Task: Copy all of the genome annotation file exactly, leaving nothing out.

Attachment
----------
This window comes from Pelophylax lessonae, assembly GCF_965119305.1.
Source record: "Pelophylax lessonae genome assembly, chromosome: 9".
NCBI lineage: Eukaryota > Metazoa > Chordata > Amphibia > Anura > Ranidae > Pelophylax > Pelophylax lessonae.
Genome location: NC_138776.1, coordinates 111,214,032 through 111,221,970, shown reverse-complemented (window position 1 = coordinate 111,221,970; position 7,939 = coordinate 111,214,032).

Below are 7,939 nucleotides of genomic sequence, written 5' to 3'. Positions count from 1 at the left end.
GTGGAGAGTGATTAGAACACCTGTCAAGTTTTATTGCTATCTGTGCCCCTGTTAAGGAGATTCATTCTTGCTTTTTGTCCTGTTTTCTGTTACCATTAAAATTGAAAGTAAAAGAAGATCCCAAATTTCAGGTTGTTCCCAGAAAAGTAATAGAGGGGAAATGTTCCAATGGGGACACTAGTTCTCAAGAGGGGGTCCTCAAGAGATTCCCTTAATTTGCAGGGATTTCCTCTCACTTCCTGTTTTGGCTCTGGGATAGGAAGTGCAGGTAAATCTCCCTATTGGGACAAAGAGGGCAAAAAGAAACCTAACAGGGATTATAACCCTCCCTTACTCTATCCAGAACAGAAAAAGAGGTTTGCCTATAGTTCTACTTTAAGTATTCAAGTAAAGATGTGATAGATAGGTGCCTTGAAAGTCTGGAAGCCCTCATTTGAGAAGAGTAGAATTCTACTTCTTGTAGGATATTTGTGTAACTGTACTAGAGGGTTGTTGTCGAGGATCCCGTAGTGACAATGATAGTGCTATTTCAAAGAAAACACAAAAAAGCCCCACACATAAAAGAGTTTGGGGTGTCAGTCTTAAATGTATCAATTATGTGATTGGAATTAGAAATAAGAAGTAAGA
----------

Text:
This window comes from Pelophylax lessonae, assembly GCF_965119305.1.
Source record: "Pelophylax lessonae genome assembly, chromosome: 9".
NCBI lineage: Eukaryota > Metazoa > Chordata > Amphibia > Anura > Ranidae > Pelophylax > Pelophylax lessonae.
Genome location: NC_138776.1, coordinates 111,214,032 through 111,221,970, shown reverse-complemented (window position 1 = coordinate 111,221,970; position 7,939 = coordinate 111,214,032).

Below are 7,939 nucleotides of genomic sequence, written 5' to 3'. Positions count from 1 at the left end.
GTGGAGAGTGATTAGAACACCTGTCAAGTTTTATTGCTATCTGTGCCCCTGTTAAGGAGATTCATTCTTGCTTTTTGTCCTGTTTTCTGTTACCATTAAAATTGAAAGTAAAAGAAGATCCCAAATTTCAGGTTGTTCCCAGAAAAGTAATAGAGGGGAAATGTTCCAATGGGGACACTAGTTCTCAAGAGGGGGTCCTCAAGAGATTCCCTTAATTTGCAGGGATTTCCTCTCACTTCCTGTTTTGGCTCTGGGATAGGAAGTGCAGGTAAATCTCCCTATTGGGACAAAGAGGGCAAAAAGAAACCTAACAGGGATTATAACCCTCCCTTACTCTATCCAGAACAGAAAAAGAGGTTTGCCTATAGTTCTACTTTAAGTATTCAAGTAAAGATGTGATAGATAGGTGCCTTGAAAGTCTGGAAGCCCTCATTTGAGAAGAGTAGAATTCTACTTCTTGTAGGATATTTGTGTAACTGTACTAGAGGGTTGTTGTCGAGGATCCCGTAGTGACAATGATAGTGCTATTTCAAAGAAAACACAAAAAAGCCCCACACATAAAAGAGTTTGGGGTGTCAGTCTTAAATGTATCAATTATGTGATTGGAATTAGAAATAAGAAGTAAGA